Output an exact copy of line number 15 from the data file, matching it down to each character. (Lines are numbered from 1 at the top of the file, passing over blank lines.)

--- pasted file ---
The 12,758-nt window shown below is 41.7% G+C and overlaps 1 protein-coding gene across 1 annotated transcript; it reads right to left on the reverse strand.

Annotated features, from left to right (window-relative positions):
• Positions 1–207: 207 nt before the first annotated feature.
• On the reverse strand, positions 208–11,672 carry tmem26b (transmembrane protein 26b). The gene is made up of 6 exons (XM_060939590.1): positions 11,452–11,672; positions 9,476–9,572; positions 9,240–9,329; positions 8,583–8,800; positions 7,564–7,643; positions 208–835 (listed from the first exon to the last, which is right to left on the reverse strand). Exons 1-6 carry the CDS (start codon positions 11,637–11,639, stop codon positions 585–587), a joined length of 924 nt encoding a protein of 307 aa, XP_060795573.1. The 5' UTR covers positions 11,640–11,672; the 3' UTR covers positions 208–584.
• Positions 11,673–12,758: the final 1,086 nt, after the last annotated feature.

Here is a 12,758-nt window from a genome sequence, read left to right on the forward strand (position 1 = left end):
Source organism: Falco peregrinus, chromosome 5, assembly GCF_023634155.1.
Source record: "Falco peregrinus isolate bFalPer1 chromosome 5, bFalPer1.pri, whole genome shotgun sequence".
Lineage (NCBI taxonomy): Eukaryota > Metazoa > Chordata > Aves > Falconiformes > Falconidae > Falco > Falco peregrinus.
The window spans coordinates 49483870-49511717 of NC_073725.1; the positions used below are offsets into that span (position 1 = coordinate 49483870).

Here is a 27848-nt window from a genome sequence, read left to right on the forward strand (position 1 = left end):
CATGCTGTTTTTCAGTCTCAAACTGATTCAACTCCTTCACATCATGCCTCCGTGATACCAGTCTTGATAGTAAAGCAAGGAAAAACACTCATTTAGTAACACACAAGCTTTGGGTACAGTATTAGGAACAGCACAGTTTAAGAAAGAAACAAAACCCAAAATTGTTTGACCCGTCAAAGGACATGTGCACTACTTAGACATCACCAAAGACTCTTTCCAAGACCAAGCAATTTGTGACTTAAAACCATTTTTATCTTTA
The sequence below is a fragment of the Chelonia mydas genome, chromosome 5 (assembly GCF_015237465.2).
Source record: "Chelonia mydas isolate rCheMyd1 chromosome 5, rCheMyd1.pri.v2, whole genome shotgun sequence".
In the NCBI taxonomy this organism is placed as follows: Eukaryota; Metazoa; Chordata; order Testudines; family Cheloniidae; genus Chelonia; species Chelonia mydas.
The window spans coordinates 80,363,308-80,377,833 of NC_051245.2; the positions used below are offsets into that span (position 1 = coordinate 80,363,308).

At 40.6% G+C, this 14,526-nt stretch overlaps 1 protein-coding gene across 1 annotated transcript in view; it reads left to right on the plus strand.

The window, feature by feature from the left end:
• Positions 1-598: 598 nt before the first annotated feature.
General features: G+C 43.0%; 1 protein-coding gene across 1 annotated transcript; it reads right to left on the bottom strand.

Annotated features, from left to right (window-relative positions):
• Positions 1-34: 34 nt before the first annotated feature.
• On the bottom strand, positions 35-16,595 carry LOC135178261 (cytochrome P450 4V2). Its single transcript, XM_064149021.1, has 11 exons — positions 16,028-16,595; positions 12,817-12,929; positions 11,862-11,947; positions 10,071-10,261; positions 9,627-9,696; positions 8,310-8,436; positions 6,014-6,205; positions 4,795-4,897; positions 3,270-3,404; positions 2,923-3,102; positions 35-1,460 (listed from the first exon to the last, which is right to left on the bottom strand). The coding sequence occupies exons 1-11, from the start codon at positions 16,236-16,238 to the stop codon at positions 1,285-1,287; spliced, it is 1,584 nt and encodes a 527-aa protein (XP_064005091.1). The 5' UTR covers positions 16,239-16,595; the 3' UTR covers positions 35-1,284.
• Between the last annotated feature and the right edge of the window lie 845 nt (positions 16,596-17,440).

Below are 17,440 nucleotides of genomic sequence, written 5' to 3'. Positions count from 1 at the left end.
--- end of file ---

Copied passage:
In the NCBI taxonomy this organism is placed as follows: Eukaryota; Metazoa; Chordata; order Testudines; family Cheloniidae; genus Chelonia; species Chelonia mydas.